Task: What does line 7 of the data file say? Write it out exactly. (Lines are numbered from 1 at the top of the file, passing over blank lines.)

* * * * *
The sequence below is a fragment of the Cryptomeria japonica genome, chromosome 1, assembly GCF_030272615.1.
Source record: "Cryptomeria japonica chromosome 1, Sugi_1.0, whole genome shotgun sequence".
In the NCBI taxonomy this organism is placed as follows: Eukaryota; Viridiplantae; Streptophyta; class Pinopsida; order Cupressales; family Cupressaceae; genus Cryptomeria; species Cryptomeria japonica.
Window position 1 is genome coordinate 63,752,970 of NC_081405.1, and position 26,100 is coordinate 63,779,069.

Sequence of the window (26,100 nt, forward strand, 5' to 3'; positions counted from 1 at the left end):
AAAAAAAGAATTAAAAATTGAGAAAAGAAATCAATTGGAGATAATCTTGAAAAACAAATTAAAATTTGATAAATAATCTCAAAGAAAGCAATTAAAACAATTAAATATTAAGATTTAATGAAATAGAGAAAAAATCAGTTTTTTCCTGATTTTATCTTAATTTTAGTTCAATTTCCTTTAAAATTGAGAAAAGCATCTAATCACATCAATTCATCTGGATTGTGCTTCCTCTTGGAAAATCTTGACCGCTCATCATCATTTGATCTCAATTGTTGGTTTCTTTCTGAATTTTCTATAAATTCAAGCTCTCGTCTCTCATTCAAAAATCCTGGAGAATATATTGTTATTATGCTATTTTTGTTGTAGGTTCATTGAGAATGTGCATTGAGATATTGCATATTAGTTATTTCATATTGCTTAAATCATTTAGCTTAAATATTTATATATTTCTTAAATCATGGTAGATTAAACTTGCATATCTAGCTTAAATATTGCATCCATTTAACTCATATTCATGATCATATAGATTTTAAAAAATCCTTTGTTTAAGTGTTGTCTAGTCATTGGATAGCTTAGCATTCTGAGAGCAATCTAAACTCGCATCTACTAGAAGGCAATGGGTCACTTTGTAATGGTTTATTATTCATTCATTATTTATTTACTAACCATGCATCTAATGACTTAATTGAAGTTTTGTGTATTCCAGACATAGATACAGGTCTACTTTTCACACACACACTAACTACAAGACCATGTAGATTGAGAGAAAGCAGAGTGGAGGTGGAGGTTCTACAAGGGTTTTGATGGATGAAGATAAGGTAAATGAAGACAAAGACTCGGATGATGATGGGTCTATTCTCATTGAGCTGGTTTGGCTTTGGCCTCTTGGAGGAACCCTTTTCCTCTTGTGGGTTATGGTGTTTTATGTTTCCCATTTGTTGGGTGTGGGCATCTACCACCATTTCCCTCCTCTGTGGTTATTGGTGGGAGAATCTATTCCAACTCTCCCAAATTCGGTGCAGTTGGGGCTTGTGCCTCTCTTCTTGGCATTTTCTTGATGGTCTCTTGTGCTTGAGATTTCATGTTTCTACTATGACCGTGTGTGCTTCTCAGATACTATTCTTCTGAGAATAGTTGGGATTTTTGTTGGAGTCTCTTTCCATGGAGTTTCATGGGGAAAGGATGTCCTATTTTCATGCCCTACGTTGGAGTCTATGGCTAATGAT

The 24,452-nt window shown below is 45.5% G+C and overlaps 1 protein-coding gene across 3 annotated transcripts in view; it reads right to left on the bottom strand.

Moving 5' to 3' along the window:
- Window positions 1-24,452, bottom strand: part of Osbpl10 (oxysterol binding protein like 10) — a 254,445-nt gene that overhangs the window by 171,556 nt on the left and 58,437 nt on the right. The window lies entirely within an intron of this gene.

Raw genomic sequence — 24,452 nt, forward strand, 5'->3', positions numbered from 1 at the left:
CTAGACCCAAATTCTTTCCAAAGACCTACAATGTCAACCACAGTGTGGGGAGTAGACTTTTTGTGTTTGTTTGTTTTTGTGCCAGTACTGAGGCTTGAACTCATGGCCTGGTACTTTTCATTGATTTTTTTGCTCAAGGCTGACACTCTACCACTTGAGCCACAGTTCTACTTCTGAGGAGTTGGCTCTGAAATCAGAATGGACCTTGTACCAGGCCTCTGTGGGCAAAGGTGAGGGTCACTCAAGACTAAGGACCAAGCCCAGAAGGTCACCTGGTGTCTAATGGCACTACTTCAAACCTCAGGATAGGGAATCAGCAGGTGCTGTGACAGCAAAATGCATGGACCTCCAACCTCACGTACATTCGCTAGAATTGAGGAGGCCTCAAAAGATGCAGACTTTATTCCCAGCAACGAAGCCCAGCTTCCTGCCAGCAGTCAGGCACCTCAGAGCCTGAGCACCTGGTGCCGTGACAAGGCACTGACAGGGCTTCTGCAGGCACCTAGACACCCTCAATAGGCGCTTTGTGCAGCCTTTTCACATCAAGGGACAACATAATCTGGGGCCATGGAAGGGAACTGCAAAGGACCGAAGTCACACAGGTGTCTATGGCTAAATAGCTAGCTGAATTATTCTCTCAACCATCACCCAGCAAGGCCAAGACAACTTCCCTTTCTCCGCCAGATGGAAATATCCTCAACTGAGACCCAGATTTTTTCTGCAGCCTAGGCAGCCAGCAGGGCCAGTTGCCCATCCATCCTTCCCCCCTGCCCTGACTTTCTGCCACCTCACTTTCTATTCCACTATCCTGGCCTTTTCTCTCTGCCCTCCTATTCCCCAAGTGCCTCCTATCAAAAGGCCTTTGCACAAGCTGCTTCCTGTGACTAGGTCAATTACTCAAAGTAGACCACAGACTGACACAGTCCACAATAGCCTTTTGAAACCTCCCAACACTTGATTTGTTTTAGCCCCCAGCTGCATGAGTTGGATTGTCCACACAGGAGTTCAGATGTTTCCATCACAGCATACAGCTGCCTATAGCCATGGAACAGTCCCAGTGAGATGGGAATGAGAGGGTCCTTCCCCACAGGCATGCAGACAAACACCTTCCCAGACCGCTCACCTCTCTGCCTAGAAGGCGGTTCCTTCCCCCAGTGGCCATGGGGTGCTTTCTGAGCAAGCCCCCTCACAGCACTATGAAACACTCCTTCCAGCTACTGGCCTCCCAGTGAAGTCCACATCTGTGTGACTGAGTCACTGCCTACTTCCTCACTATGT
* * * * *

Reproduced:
The 24,452-nt window shown below is 45.5% G+C and overlaps 1 protein-coding gene across 3 annotated transcripts in view; it reads right to left on the bottom strand.